The problem of the perception of the immigrant Armenians and their descendants by the Muslims in the Turkish state is, in our opinion, not secondary and even noteworthy.
It is no secret that the Turkish state, neither at the state level nor at the level of public opinion, does not consider the converted Armenians as “true Muslims”, and this attitude has not changed even today. The evidence is abundant: Suffice it to mention the case of the inclusion of converted Armenians in some of the sanctions imposed by the state in the Republic of Turkey.
Islamized Armenians admit that even if they accept Islam, they do not consider themselves to be true Muslims, and the epithets of giaour and apostate always accompany them. For example, Zeynep Yilmaz, 85, a converted Armenian from Sasun, who was recognized as a devout Muslim, prayed and was believed to be a better Muslim than her Muslim husband, said: “We were Armenians, we became Muslims, but when the time comes, Muslims tell us, ‘You are an Armenian. We cannot get rid of this.”
Bagrat Estukyan also addressed this issue, noting that Islamized Armenians and their descendants are still considered Armenians: “They never accept it, they say, yes, that village is a Gavur village, they are Armenians. You cannot change the environment, it is an Armenian village for generations, but when they come to the city everything changes.”
It is also interesting to know the views of Turkish racist nationalists on who is a Turk, and in the same context to see how they treat non-Turks who are alienated to different degrees. Thus, Nihal Atsız (1905-1975), one of the pioneers of Turkism, answers the question of who is a Turk in 1934 in his article titled “Turkish race═Turkish nation” published in the magazine “Orkun” as follows: “For Turks, nation is first and foremost a matter of blood. In other words, one who says he is a Turk must be of the Turkish tribe. However, a person with foreign blood is not a Turk, even if he speaks no language other than Turkish.”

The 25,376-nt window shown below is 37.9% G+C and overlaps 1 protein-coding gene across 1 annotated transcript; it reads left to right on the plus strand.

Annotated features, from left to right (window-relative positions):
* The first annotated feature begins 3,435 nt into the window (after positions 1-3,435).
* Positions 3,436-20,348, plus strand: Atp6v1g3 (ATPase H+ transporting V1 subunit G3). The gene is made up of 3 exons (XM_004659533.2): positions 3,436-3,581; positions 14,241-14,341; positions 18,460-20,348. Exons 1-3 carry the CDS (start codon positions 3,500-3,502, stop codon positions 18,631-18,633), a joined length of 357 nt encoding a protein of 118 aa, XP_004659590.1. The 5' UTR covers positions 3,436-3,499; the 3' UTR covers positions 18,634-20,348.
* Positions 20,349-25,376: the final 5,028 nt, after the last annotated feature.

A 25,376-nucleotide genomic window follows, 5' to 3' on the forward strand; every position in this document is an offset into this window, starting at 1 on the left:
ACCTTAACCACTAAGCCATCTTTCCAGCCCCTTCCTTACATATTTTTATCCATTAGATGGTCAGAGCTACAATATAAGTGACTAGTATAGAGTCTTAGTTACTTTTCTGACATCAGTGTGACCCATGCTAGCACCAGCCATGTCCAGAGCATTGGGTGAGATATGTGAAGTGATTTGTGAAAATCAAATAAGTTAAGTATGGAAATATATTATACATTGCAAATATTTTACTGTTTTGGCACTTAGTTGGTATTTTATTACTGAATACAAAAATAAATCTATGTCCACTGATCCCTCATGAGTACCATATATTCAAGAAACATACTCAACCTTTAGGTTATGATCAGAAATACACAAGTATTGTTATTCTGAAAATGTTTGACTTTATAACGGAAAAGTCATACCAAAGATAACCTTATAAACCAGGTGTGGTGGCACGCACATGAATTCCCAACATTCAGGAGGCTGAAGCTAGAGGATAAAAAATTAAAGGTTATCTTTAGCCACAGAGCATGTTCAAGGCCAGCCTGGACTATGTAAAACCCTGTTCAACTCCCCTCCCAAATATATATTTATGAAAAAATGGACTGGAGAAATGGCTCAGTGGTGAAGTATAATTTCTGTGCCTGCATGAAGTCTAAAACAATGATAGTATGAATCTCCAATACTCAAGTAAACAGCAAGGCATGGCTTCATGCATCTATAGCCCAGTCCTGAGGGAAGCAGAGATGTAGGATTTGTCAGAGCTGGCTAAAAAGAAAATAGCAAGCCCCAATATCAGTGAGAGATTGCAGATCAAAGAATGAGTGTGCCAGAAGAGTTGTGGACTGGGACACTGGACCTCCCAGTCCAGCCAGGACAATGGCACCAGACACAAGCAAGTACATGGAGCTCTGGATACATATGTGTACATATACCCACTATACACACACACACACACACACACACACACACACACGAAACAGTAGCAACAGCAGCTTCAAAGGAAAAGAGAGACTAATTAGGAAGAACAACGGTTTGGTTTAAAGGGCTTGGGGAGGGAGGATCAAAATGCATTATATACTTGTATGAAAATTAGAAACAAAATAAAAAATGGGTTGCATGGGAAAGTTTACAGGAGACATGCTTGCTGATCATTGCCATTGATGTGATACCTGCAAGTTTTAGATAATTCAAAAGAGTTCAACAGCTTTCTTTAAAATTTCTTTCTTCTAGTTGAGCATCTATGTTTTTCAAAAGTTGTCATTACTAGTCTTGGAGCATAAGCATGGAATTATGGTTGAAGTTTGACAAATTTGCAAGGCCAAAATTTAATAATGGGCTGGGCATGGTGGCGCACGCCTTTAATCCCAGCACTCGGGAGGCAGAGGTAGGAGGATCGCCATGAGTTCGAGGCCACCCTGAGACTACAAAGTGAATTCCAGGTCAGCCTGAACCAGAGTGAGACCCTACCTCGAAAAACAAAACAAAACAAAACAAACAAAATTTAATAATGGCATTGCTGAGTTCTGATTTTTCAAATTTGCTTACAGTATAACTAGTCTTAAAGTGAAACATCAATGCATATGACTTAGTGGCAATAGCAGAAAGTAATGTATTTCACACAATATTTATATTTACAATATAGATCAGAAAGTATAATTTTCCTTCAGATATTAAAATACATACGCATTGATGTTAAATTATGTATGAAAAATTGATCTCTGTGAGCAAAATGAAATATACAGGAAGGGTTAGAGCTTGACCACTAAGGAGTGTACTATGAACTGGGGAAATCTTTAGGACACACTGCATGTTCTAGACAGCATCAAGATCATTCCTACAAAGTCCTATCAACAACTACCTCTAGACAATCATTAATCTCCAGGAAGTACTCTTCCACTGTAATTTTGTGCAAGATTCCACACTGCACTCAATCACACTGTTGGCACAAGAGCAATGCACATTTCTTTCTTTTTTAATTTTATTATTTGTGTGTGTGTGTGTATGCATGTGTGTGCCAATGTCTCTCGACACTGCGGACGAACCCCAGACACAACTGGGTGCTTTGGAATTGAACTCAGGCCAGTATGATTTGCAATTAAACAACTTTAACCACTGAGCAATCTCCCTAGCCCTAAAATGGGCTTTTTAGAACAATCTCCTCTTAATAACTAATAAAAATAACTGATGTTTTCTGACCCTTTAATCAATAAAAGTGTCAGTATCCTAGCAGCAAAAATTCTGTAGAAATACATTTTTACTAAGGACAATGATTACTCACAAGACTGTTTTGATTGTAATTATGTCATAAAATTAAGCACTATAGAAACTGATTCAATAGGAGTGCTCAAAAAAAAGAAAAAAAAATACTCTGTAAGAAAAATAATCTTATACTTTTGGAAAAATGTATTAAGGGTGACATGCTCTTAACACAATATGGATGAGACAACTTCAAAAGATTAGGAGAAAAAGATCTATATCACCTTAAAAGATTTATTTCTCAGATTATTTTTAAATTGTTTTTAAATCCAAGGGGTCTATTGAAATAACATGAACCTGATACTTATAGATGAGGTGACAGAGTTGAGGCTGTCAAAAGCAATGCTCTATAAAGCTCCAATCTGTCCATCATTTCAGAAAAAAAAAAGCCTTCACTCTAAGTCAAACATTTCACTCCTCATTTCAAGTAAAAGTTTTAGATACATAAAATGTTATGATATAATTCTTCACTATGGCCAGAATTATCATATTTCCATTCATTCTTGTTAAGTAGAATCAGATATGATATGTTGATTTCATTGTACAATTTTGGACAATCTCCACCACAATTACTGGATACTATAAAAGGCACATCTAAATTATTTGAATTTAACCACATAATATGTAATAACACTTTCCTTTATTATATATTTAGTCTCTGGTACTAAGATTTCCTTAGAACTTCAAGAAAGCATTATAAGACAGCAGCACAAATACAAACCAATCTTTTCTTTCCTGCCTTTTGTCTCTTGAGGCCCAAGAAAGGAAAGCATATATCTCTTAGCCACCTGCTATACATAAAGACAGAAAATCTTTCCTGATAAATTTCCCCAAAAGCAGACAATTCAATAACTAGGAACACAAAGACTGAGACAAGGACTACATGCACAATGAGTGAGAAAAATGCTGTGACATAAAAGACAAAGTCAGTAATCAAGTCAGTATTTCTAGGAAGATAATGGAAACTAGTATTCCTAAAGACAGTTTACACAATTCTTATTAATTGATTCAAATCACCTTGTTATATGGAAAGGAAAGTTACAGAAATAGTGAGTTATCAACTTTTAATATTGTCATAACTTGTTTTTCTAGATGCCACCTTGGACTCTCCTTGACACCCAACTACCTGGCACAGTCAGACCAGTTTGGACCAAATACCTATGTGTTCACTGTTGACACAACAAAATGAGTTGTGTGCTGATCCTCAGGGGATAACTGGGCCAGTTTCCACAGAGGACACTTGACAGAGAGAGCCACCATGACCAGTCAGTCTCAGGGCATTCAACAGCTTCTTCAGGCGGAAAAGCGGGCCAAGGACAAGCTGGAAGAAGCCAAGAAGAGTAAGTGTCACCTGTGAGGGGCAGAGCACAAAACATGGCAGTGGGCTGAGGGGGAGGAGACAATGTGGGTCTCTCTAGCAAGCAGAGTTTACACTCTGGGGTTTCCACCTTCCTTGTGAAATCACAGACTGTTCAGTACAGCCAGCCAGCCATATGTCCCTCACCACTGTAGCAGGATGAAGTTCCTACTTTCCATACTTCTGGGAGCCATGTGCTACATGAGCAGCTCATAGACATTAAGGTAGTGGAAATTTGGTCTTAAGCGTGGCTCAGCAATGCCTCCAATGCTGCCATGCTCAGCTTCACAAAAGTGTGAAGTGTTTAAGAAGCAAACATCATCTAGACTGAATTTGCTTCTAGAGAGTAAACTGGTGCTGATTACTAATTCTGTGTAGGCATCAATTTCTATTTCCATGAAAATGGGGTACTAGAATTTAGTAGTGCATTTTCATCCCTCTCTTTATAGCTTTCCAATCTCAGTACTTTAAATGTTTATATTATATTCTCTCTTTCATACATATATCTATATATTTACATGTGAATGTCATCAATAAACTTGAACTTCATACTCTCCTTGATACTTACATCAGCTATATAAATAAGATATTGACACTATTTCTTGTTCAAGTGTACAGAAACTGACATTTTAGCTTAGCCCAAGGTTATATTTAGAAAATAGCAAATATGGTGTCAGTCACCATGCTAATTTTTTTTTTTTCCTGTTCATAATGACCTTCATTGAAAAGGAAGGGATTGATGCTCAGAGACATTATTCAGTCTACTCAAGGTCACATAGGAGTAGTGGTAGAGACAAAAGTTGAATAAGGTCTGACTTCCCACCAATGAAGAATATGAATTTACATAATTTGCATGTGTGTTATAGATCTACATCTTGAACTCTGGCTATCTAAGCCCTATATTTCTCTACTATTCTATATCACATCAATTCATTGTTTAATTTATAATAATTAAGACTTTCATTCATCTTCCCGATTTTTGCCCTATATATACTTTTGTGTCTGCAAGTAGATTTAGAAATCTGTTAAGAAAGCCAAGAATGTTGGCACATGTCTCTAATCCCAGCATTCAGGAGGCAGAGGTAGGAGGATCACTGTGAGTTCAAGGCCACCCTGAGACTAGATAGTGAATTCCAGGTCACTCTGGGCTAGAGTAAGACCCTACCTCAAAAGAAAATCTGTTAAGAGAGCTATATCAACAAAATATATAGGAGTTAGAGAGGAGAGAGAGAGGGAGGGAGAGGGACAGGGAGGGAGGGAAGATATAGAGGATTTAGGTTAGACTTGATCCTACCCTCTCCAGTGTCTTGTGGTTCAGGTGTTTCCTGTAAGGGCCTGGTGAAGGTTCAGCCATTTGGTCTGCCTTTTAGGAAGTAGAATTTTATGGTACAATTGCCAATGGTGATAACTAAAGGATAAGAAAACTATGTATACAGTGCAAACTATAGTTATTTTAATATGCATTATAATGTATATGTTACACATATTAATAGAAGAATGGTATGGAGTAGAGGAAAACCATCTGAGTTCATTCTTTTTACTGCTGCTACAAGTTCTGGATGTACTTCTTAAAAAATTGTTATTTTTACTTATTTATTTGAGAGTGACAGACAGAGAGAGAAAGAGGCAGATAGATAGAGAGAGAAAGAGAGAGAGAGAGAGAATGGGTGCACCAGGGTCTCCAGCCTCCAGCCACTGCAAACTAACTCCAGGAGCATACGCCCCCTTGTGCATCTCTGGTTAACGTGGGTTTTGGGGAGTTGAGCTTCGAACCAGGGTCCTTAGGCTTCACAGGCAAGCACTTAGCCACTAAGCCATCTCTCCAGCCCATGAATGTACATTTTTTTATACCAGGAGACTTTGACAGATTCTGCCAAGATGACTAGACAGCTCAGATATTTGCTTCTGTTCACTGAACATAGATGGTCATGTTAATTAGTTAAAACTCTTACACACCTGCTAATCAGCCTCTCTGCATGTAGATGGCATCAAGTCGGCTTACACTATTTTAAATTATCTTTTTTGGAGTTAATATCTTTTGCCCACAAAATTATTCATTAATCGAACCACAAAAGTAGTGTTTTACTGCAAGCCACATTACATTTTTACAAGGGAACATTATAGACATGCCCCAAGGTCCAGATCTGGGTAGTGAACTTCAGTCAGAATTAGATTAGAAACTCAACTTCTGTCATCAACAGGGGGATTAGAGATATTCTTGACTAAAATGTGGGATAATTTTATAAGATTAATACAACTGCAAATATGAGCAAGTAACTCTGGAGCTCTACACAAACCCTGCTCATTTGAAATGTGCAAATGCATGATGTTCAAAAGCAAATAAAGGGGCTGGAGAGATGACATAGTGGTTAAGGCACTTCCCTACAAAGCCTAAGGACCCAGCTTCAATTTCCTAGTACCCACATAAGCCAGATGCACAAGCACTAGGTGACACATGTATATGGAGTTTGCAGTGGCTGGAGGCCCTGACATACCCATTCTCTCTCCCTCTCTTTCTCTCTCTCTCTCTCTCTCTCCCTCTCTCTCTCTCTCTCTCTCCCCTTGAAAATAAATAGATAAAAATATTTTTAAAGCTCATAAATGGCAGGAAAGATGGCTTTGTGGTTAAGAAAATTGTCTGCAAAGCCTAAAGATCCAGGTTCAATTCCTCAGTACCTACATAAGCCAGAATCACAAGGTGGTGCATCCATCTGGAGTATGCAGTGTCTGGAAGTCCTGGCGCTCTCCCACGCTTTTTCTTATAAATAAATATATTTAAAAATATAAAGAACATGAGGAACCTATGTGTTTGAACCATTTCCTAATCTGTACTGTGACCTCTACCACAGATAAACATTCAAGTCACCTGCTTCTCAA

Henceforth, it can be stated once again that the problem of forcibly Islamized Armenians in Western Armenia is multilayered, and therefore, it is necessary to adopt an approach appropriate to each layer. It should also be noted that the descriptions and assessments presented in the analytical series about the groups of converted Armenians and the processes taking place among them are the result of the studies conducted so far. However, it is not excluded that in the future, with the continuation of the studies, new layers of problems and phenomena will emerge that will require certain adjustments to the already established approaches.
At the same time, it should be emphasized that the issue of forcibly Islamized Armenians in Western Armenia remains a closed, taboo subject, and Hrant Dink realized on this occasion that it is difficult to talk about those killed during the Armenian pogroms in the Turkish state, but it is even more difficult to talk about the survivors in different ways (including conversion). All this at the same time complicates the task of studying the issue and coming up with an objective, complete picture. It is also important to clearly recognize that the issue of the converted Armenians in the Turkish state is fraught with open and hidden dangers, and that unnecessary manipulation of the issue, misinterpretations and emotional approaches can lead to serious problems.
Therefore, it is an immediate necessity to adopt a careful and professional approach to this issue. A proper study and analysis of the emerging facts will make it possible to develop a specific communication plan with different converted Armenian groups, which should be non-political and mostly based on the cultural dimension.